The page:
Is ABC Daytime Copying Old Proctor & Gamble Soaps?
Watching the ABC daytime lineup lately has been a little déjà vu for this old time soap viewer. Perhaps “copying” is too strong a term. Maybe “homage” would be a better word or, perhaps, “sticky fingers.” On the other hand, the stories in question here are different from either classic soap opera tropes (boy/girl-meets-hates-falls-in-love-with-girl/boy stuff) or classic soap cliches (supervillain-returns-from-the-dead-with-an-evil-twin shenanigans) because of their very specificity.
All three of the ABC’s daytime dramas currently are airing stories or arcs that have been a little too close to the mark of several cancelled Proctor & Gamble shows, begging the question “Does Brian Frons really admire those old, now defunct serials as much as he loves pilfering CBS soap stars?” Let us count the ways:
BABY, I NEED YOUR LOVING
The Soaps: All My Children vs. Guiding Light
The Story: Uber-popular middle aged firebrand character Reva Shayne/Angie Hubbard (played by uber-popular Emmy-winning actresses Kim Zimmer & Debbi Morgan, respectively) contracts a major, life-altering disease that threatens to take away part of her identity as an uber-popular middle aged firebrand character. She first elects to keep the news to herself, mainly fearing the effect it will have on the love of her life (Josh Lewis/Jesee Hubbard). A close confidant and ally (Billy Lewis/Jake Martin) learns the truth & vows to support her. Then she learns she is pregnant, along with a big “uh oh” that the treatments for her ailment could cost her the well-being or life of her unborn child. She initially chooses her baby’s health over her own, until she is given multiple reasons to live by various contract and recurring characters.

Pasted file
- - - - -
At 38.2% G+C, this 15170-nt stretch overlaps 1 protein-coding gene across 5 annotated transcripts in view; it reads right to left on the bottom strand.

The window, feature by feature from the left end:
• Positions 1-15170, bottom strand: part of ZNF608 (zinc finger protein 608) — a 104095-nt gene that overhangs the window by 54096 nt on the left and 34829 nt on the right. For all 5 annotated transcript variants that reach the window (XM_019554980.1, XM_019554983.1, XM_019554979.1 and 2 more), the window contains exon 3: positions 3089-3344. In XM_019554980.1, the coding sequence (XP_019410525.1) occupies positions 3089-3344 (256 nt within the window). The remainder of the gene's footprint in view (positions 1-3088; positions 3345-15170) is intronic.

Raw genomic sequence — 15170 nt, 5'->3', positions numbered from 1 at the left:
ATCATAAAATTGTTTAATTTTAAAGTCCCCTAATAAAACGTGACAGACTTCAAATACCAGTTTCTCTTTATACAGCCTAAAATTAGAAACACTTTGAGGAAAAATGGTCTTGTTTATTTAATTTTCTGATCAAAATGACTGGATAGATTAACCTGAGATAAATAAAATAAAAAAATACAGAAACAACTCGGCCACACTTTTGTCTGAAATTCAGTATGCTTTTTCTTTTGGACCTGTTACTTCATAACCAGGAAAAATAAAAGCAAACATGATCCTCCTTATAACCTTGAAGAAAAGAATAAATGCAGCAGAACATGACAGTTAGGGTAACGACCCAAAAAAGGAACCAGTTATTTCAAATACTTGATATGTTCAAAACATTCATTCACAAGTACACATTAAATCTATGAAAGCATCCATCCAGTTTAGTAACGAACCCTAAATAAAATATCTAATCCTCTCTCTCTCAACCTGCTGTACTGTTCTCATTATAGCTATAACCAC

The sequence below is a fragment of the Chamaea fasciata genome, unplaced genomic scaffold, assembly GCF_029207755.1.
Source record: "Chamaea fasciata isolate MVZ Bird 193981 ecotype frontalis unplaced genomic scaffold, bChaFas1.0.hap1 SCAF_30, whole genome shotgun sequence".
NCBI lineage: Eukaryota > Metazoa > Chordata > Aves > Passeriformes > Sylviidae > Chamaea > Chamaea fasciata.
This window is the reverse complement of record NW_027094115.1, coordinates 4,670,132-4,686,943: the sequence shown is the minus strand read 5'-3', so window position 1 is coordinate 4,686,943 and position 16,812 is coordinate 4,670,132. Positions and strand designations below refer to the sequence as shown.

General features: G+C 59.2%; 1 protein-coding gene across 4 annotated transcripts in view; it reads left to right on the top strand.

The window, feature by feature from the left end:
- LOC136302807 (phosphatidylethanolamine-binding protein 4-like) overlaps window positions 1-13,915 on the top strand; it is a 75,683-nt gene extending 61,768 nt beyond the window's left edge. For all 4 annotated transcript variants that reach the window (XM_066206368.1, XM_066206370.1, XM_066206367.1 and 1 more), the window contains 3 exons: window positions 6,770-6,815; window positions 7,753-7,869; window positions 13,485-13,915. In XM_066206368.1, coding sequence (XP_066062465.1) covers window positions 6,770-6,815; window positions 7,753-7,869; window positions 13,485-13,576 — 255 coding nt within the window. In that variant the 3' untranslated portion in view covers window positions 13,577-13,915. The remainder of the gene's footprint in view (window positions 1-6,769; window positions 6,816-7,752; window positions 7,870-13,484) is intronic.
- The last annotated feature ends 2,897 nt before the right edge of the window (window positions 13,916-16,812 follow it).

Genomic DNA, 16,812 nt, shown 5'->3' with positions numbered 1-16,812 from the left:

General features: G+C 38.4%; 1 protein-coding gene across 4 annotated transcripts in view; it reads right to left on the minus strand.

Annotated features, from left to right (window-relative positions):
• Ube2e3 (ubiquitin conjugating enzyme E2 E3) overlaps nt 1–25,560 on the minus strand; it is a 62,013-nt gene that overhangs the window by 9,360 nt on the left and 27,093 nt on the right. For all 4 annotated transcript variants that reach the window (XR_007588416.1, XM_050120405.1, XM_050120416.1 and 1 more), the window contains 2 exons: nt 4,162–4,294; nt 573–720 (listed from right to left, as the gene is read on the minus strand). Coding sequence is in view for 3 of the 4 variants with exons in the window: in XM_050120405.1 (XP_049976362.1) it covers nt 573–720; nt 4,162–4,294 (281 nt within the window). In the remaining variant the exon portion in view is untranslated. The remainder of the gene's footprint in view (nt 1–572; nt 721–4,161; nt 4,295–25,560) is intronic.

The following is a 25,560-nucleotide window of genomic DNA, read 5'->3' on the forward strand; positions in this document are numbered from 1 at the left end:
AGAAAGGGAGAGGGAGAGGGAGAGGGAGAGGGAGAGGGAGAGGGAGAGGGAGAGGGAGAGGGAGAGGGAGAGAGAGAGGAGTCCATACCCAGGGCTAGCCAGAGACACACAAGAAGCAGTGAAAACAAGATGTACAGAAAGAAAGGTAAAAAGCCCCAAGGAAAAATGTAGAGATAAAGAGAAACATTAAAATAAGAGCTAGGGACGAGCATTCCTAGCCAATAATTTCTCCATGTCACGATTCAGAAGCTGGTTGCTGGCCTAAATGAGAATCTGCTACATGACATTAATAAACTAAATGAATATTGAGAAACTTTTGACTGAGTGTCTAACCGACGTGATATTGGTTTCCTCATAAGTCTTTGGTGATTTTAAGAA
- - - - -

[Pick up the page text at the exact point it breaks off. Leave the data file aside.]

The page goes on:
How Do the Stories Compare Overall?: While widely cited around the internet for its current copycat status, All My Children co-headwriter David Kreizman — who has apparently gone green — recycled this story from himself, having written the Reva-Cancer-Pregnancy story on Guiding Light just a little over two years ago. Fortunately, he seems to have learned a little bit from his original’s mistakes. Angie revealed the truth very early on to Jesse (in brilliantly moving scenes between Morgan and Darnell Williams), whereas Reva kept her cancer a secret longer than an Al Gore speech. The writing is more subtle and the fallout from the news as it spreads in Pine Valley seems more intimate than in Peapack.
Strengths: Zimmer was awesome (although she did make a few ham sandwiches from time to time) during her cancer/pregnancy story, which to its credit focused far more realistically on the treatment side of cancer than we have yet to see on AMC. She was also admirably backed up by Jordan Clarke. Morgan, however, has been nothing less than spectacular, with outstanding support by Williams, Ricky Paull Goldin, and Vincent Irizarry as adversary David Hayward. Even Rebecca Budig showed nice depth and range as a sympathetic Greenlee once she learned of Angie’s condition. There is a stronger focus on the emotional fallout on AMC as opposed to the histrionics that sometimes marred the GL version. Major plus: better production values.
Weaknesses: AMC’s version is an almost connect-the-dots remake of the GL story.
AMC Grade: A-, most of which is due to the stellar acting of all the performers involved.